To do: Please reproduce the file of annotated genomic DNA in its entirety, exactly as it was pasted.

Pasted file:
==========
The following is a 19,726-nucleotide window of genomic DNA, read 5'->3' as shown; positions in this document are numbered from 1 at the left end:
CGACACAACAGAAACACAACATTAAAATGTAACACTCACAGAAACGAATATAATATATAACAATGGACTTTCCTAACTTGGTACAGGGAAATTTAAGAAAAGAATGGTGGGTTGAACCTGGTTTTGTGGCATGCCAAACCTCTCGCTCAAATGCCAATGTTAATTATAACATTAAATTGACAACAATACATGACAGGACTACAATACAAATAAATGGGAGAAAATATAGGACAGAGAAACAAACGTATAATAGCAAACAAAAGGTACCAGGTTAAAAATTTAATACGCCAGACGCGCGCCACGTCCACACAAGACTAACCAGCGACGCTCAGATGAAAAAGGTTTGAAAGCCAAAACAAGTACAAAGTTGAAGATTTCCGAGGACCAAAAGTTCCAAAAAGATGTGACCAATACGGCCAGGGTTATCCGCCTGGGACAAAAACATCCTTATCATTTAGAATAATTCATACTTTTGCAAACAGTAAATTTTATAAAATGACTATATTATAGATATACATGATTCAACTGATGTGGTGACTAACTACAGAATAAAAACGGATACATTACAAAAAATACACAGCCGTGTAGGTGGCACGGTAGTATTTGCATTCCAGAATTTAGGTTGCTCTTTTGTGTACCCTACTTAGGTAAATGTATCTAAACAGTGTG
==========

The following is a 19,726-nucleotide window of genomic DNA, read 5'->3' as shown; positions in this document are numbered from 1 at the left end:
CGACACAACAGAAACACAACATTAAAATGTAACACTCACAGAAACGAATATAATATATAACAATGGACTTTCCTAACTTGGTACAGGGAAATTTAAGAAAAGAATGGTGGGTTGAACCTGGTTTTGTGGCATGCCAAACCTCTCGCTCAAATGCCAATGTTAATTATAACATTAAATTGACAACAATACATGACAGGACTACAATACAAATAAATGGGAGAAAATATAGGACAGAGAAACAAACGTATAATAGCAAACAAAAGGTACCAGGTTAAAAATTTAATACGCCAGACGCGCGCCACGTCCACACAAGACTAACCAGCGACGCTCAGATGAAAAAGGTTTGAAAGCCAAAACAAGTACAAAGTTGAAGATTTCCGAGGACCAAAAGTTCCAAAAAGATGTGACCAATACGGCCAGGGTTATCCGCCTGGGACAAAAACATCCTTATCATTTAGAATAATTCATACTTTTGCAAACAGTAAATTTTATAAAATGACTATATTATAGATATACATGATTCAACTGATGTGGTGACTAACTACAGAATAAAAACGGATACATTACAAAAAATACACAGCCGTGTAGGTGGCACGGTAGTATTTGCATTCCAGAATTTAGGTTGCTCTTTTGTGTACCCTACTTAGGTAAATGTATCTAAACAGTGTG